#8) Jack de Wolfe (Joey Fatone) from Red Riding Hood: Now here’s a unique werewolf. He’s a shape shifter with a huge appetite for human beings. However, Jack’s transformations are limited to only his eaten victims, but mostly prefers the form of his very first victim.
#7) Ginger (Katherine Isabelle) from Ginger Snaps: She was a gothic teen along with her sister Brigitte. After being attacked by a werewolf she becomes more dangerous, not only as a wolf girl, but also as a girl who is not afraid to take vengeance on her tormentors with deadly results. However, Ginger does fear the extra hair from her scratches and the tail growing from her tailbone. Of course, who wouldn’t be?
#6) Fangface from Fangface: Unlike most werewolves, he is eager, friendly, and heroic, like a superhero. Fangface’s transformations are entirely based on whether he sees the sun or the moon. That can be easily controlled with any pictures of the sun or the moon. The only time Fangface gets out of control is when anyone mentions food, which makes him want to eat his friend Pugsy. Rubbing Fangface’s paw is the only way to calm him down if that were to happen.
#5) Professor Lupin (David Thewlis) from Harry Potter and the Prisoner of Azkaban: During Harry Potter’s third year at Hogwarts, Lupin was the Defense Against the Dark Arts teacher. When the moon is out, he becomes a werewolf with the posture of a human and not as hairy compared to other werewolves. This curse prevents Lupin from teaching, but still remains to be a great ally in later Harry Potter films.
#4) Oz (Seth Green) from Buffy the Vampire Slayer: As a human, he’s a young bass player and Willow’s love interest. Every night of the full moon, Oz becomes a dangerous werewolf. What’s really touching is that Willow still loves Oz for he is still a good soul. It’s too bad the relationship didn’t last after awhile.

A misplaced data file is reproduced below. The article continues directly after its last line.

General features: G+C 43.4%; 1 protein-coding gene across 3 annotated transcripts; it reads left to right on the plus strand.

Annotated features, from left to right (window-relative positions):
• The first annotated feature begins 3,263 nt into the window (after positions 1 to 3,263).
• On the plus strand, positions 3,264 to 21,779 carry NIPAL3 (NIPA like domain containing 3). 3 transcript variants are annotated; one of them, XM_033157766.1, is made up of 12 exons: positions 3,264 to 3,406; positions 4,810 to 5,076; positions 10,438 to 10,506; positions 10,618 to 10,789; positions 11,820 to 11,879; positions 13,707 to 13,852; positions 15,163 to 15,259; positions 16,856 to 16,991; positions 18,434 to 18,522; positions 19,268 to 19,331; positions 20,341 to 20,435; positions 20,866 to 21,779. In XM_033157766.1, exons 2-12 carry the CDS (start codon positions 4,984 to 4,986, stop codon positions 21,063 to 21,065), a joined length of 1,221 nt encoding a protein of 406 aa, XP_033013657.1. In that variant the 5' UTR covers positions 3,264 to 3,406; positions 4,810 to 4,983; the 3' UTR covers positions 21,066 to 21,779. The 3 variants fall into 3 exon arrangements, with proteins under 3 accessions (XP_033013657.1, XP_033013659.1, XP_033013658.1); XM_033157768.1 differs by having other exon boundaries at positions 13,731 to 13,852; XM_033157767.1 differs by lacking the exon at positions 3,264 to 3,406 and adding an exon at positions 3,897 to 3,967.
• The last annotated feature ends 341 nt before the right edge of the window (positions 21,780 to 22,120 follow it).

#3) Free from Soul Eater: He’s an immortal wolfman with amazing powers that control ice and snow. However, Free likes to brag and is a bit of a klutz, which makes him hilarious. However, Free is still a very dangerous opponent because he’s a lot tougher than most keshans.
#2) Fangster from Ghostbusters: He’s a futuristic ghost werewolf that’s strong and muscular as he is scary. Like his other ghostly comrades, Fangster can sneak into tight places by materializing into spirit form. However, he never reveals his human form and the closest Fangster has ever come to infecting anyone with the werewolf curse is by turning dogs into savage werewolf slaves with a magical arch built out of bones.
#1) Lawrence Talbot (Benicio Del Toro) from The Wolfman (2010 version): This was the latest remake based on the old movie monster. Talbot was an American citizen, who was summoned to England to search for his missing brother, only to be attacked by a werewolf and possess the curse. Now he’s a graphical beast that smoothly slashes up innocent people at random with his claws. Even though that movie was slow-paced, it still makes me think of how far this mythical monster has come over the years in both movies and TV shows.
Honorable mentions: Believe it or not, werewolves have left their mark on video games also. In the Super NES game Zombies Ate my Neighbors, the werewolves were fierce, but were easily defeated with silverware. Now isn’t that just silly?
The video game I remember best from this category is Werewolf: The Last Warrior for the NES. The hero is a man, who becomes a werewolf by picking up red ‘W’s. (Blue ‘W’s weaken him.) The more wolf he is, the more powerful he becomes in order to fight evil. Here’s an example that I found on YouTube to help set the mood for the werewolf’s howling success.